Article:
A whole lot of east coast and a little bit of west coast. That's the recipe
for Moke and Tone, the Massachusetts based duo whose backgrounds include a
life in MA for Tone and life that began in California and continued in The
Bronx for Mokeout. Their 2011 release, Shot Heard Round The World, has
garnered them a lot of attention and praise and this week RapReviews caught
up with Tone to find out more about the backstory of Moke and Tone and their
music. Tone also discussed the pain of perfectionism, the many false idols
he sees being worshiped, and why, despite having controversial content, he's
not worried about anyone coming after him.
Adam Bernard: If someone's mad lazy and only reads the first question
and answer of this interview what do you want to make sure they know about
Moke and Tone and your music?
Tone: That it's fucking dope.
AB: You guys haven't always been a duo. What were you both doing
before the Moke and Tone project Shot Heard Round The World?
T: I have been producing, recording and playing shows with my other
group, the Problemaddicts, since 2006. We've released two LPs and a mixtape.
Most of it is posted for free, available to download at
www.soundcloud.com/mystika-music. Mokeout has been putting out music with
Hard Times Records for a long while now. Definitely check them out!
AB: How did you come together? If it's really just "the internet"
please take the liberty to create a more interesting backstory.
T: Through mutual friends. We heard each other's music and talked
about collaborating for a long time. The first song we recorded was "Shit is
a Trip," which was definitely the jump-off point for Shot Heard.
AB: Not every artist plays well with others, so to speak. What led
you each to believe becoming a duo would work?
T: It's not about being a duo, it's about making good music with
artists you respect. That being said, I definitely feel Moke and myself have
a unique chemistry when it comes to songwriting. We've produced material
together that neither of us would've created on our own.
AB: Let's talk about Shot Heard Round The World. Did you name your
album this because one of you is a direct descendant of Bobby Thompson?
T: I'm horrible with naming shit. Case in point - the last
Problemaddicts mixtape, Burn This Shit. Moke came to me with the idea of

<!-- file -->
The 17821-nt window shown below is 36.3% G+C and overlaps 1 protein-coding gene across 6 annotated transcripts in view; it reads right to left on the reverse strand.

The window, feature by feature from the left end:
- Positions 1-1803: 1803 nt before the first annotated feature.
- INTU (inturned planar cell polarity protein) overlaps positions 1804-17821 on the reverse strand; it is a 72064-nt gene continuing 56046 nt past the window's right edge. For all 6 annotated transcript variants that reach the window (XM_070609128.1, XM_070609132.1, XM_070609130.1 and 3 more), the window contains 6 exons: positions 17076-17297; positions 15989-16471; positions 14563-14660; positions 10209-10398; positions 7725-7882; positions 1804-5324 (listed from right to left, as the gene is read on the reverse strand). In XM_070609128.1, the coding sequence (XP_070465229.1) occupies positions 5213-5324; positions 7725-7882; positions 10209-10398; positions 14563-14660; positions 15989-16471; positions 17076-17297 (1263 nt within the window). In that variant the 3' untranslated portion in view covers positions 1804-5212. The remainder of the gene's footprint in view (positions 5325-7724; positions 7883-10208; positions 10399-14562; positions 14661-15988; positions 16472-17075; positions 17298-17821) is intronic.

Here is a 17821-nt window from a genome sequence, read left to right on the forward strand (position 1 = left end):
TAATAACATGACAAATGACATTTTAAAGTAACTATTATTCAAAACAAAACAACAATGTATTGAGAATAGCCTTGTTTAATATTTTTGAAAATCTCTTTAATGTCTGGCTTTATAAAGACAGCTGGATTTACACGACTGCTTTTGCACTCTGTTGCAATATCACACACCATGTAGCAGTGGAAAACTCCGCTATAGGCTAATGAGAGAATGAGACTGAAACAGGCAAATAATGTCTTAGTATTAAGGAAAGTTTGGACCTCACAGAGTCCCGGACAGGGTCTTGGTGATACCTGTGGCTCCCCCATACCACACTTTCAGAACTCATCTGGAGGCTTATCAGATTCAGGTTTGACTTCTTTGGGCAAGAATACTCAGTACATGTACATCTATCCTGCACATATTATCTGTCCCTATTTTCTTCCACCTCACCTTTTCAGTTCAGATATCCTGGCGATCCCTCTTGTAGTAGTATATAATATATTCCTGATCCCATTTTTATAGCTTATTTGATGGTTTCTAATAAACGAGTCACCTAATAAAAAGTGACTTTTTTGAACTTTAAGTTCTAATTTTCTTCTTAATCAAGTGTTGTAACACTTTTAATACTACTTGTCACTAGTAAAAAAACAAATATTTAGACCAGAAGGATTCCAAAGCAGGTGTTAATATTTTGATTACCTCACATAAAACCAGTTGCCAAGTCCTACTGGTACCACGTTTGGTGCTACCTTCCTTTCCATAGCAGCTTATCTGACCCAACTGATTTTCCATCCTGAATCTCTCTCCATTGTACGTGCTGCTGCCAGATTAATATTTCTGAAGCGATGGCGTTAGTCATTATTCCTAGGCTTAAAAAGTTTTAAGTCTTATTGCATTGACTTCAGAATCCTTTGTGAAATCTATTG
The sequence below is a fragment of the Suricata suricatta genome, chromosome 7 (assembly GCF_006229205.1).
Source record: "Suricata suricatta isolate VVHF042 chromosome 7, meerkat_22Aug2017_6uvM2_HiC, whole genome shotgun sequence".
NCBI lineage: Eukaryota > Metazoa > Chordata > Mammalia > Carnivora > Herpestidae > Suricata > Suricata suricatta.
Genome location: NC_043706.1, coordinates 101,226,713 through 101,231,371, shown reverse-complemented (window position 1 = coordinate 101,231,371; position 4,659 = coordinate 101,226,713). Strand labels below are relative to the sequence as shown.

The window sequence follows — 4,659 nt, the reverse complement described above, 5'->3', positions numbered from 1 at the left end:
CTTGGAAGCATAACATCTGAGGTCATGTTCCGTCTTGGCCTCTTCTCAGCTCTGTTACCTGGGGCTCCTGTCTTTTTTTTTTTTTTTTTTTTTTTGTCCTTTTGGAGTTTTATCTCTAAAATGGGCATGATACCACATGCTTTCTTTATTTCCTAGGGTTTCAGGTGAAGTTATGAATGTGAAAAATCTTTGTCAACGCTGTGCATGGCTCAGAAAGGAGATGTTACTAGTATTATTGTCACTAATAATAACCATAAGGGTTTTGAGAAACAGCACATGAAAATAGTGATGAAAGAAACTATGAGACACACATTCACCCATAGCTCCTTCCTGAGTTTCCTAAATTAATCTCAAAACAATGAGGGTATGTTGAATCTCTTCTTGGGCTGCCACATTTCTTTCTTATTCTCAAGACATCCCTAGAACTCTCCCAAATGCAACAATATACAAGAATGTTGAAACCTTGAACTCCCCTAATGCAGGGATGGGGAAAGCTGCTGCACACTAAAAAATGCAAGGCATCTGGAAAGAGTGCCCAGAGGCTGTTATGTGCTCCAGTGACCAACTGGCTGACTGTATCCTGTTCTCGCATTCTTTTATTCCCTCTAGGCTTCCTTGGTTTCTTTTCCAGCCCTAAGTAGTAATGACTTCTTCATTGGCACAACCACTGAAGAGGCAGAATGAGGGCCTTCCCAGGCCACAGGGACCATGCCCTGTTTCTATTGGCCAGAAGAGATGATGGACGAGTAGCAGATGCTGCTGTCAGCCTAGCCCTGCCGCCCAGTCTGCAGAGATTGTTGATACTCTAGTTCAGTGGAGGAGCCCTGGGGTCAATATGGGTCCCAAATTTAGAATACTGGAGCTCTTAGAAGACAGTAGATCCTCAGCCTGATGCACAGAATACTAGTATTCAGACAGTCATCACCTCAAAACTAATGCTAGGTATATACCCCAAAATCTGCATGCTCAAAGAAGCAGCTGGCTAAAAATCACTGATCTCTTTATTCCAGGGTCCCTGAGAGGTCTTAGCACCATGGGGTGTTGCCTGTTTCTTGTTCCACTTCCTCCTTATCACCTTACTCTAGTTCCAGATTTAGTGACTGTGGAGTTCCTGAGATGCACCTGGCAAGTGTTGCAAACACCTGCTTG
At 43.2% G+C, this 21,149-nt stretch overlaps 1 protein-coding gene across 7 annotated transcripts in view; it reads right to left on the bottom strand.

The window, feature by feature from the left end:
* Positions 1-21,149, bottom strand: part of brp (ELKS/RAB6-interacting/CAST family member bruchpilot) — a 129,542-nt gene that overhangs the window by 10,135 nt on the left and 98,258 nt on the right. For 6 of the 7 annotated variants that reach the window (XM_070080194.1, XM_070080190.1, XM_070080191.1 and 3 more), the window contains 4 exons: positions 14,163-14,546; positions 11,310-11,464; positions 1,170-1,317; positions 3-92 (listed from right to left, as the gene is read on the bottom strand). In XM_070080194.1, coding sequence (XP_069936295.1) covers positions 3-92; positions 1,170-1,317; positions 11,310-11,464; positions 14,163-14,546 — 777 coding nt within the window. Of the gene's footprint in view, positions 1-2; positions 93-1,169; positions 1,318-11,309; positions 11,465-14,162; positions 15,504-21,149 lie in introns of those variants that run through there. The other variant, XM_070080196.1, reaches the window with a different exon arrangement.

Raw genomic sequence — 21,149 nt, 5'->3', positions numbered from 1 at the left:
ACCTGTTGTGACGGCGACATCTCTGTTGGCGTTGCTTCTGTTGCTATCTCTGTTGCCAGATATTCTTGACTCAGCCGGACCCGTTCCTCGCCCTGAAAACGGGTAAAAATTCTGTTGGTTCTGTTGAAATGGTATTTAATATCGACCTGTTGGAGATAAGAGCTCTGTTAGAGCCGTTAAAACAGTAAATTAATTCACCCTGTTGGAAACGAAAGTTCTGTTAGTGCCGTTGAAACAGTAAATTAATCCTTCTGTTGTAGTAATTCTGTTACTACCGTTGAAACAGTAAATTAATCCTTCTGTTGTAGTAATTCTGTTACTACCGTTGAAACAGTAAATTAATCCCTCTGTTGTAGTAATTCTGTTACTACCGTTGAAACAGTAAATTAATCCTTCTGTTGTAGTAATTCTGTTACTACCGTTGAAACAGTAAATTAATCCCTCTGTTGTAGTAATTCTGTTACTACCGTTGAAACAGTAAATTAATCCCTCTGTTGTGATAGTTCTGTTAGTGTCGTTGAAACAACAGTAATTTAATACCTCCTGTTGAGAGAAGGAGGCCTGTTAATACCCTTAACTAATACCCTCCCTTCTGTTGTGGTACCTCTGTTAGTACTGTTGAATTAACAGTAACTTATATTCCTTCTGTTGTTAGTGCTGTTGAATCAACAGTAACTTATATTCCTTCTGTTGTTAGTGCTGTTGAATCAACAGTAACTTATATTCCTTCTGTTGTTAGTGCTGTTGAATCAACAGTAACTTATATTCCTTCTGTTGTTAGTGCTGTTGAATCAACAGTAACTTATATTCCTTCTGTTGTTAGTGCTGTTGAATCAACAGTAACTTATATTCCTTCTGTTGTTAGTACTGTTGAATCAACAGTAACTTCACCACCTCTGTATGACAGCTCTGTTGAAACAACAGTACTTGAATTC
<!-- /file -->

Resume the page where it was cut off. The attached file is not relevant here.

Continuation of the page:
Shot Heard Round the World and its many underlying implications. What are
they? Google it and figure it out. We originally played on a baseball theme
for the album, but sort of abandoned that concept in favor of a more broad
one. More than a reference to any one thing, a Shot Heard Round the World is
a specific, important event with repercussions. That's why we chose the
AB: How does Shot Heard Round The World differ from your previous
T: For me, it was definitely more of a "street album" than any of the
Problemaddicts records. I was less focused on tongue twister, simile and
metaphor, rhyme scheme raps, and more focused on content. This album is more
about what's being said than how it's being said, especially relative to my
AB: Did you learn anything about yourself through the recording and
completion of Shot Heard Round The World?
T: Garrett, another key member of Team Genius besides myself, shared
a quote with me the other day, something to the effect of "the mix is never
finished, it just gets abandoned." There comes a point where you have to let
go of perfectionism and start putting songs out. Left to my own devices, I'd
probably never release anything, but since I've learned that lesson, this
should be a big year for me. I have a lot of stuff I've been getting ready
AB: Speaking of things you've been releasing, talk to me about the
"False Flags" video. What are you hoping to accomplish, or get across, with
that song and that clip?
T: That song is meant to spread truth. Since some people who reviewed
Shot Heard seemed to miss the point, let me clarify that I'm playing a
CHARACTER in that verse. Quoting me out of context and calling me a
Nonphixion wannabe just makes you look like a hater. Did I fuck your
girlfriend after playing a show in some random town? Okayplayer gave us a
90, so you win some, you lose some. I'm sorry, I got off track. What are we
talking about? Oh yeah, that the U.S. Government orchestrated the events of
9/11. That's basically the point, at least for my verse.
AB: The phrase "False Flags" is quite strong and potentially
controversial. Are you worried some long lost relative of Betsy Ross is
gonna come for that ass?
T: I'd rather share my interpretation of the truth than walk on
eggshells trying not to offend people. Someone's always going to be
offended, I try not to let that limit my creativity. Besides, if I got shot
for my political views that would just legitimize my work as an artist and
make me a martyr. The CIA probably knows that.
AB: What do you feel are some of the other false idols out there that
are being worshipped on a daily basis?
T: Coca Cola, McDonalds, Walmart, General Electric, Lockheed Martin,
Monsanto, Barack Obama - really that applies to virtually all politicians.
Money is the ultimate false idol. I just feel like we've reached a point
where humanity needs to reappraise the worth of the world that we live in.
Money itself is worthless without a shared belief in its value. The pursuit
of money as an ends unto itself is doomed. Songs about the pursuit of money
as an ends unto itself are stupid. Speaking of which, check out KR the MC's
song "Paperchase," which I feature on.
AB: Finally, because I want to end things on a lighter note, tell me
the most embarrassing album in your collection.
T: I know I have a good three albums worth of pre-Problemaddicts
material that's embarrassing for me. Anyways, Adam, thank you, and good
looking on the interview! We definitely appreciate the support! Thank you
rapreviews.com and anybody who made it to the end, especially if you're one
of those lazy rap fans.